There’s no change in the chassis department from the 2017 model. Stable, responsive, supple and grippy the Blade has one of the best chassis set-ups out there.
On the road it floats through corners and in previous superbike shootouts, only the Ducati Panigale V4 S can lap faster.
Just like the '17/'18 Blade SP you can’t get close to troubling the cornering ABS on the road, but it’s always there to bail you out in an emergency.
For the track the 2019 system is less intrusive, which lets you brake harder, but like on every current Japanese superbike, it still panics too early when it senses the rear wheel lifting too far and momentarily lets off the brakes, leaving you with no choice but to brake lighter and earlier.
Engine revs now drop faster when you shut off into a corner. It’s undetectable on the road (where you release the throttle gently anyway), but on track it stops the Honda from 'pushing on' into corners.
Honda’s inline four-cylinder motor remains unchanged for 2019. It might not have the big-bhp headline power figures of its rivals, but it’s packed with grunt and isn’t slow, by any stretch of the imagination. The Blade is also one of the lightest superbikes you can buy, with a mind-boggling power to weight ratio.
This 2019 upgrade is all about its electronic rider aids. Honda’s nine-stage Torque Control (they don’t call it traction control) dulls or cuts power when the rear wheel starts slipping but the 2017 system was never designed to be ‘leaned on’ to go fast, which is why the Blade could struggle on track, unless you switched the electronics off.
On its standard Pirelli Diablo Super Corsa SPs tyres there’s so much grip you’ll never bump into the electronics on the road, but push hard on the track and now when the rear tyre slides the torque control doesn’t grab and release as harshly as before. But Honda’s electronics are still too conservative and slow you down too much when you’re pushing for a quick lap on anything less than super-grippy rubber.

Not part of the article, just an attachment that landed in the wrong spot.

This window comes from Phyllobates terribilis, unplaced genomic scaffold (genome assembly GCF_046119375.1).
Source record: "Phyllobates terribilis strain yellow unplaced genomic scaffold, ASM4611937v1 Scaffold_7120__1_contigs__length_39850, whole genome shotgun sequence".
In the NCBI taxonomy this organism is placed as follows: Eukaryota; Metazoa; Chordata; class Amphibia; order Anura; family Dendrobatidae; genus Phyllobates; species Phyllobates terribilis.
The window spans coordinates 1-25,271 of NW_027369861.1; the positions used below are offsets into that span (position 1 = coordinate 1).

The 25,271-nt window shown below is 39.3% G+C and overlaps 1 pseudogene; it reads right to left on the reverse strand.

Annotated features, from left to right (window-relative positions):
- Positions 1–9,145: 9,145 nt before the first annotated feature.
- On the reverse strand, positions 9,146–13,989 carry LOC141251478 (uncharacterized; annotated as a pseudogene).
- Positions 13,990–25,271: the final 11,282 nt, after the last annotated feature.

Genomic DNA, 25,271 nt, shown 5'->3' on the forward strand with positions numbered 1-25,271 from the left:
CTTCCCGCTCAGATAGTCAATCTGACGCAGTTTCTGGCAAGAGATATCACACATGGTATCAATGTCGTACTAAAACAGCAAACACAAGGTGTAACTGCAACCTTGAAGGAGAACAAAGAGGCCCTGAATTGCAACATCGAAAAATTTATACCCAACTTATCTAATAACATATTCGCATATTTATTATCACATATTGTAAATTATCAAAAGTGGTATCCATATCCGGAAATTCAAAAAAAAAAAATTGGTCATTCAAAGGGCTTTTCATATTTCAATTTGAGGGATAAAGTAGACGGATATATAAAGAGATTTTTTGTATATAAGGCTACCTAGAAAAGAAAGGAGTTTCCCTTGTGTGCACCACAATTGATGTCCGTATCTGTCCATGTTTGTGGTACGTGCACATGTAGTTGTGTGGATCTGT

New throttle maps allow the 2019 Blade SP to accelerate harder in the raciest of its power modes (1), but it’s hard to notice much difference without riding it back to back with the ‘17/’18 model. The throttle response is smoother and cleaner than before and gives the Honda and even more polished, sophisticated feel around town and in slow corners.
Torque and wheelie control were tied together on the '17/'18 Blade, but now they can be adjusted separately. The anti-wheelie has three levels (but can’t be switched off) and is better at taking the sting out of a hovering, high-speed wheelie, without having to shut the throttle.
In the lower gears, where the front comes up faster, there’s still too much intrusion, but it’s far smoother than before. Pull a deliberate ‘show off’ wheelie with the clutch and the front will only stay in the air for three or four seconds before the electronics brings it gently back down again.
Problems with highly modified racing Blades have been well documented, but there are no problems with the road versions – it’s a Honda, after all. Gearboxes can take their time to bed in, but that aside they’re bombproof.
With its achingly swish build quality and a high level of standard equipment it’s easy to see where your hard earned goes, but when you can have an M Package BMW S1000RR, with carbon fibre wheels, more power, less weight and more advanced electronics, the Honda doesn’t seem such great value for money.
It’s still the same Blade SP we all know and love, fitted with a TFT colour dash, semi-active Öhlins and Brembos.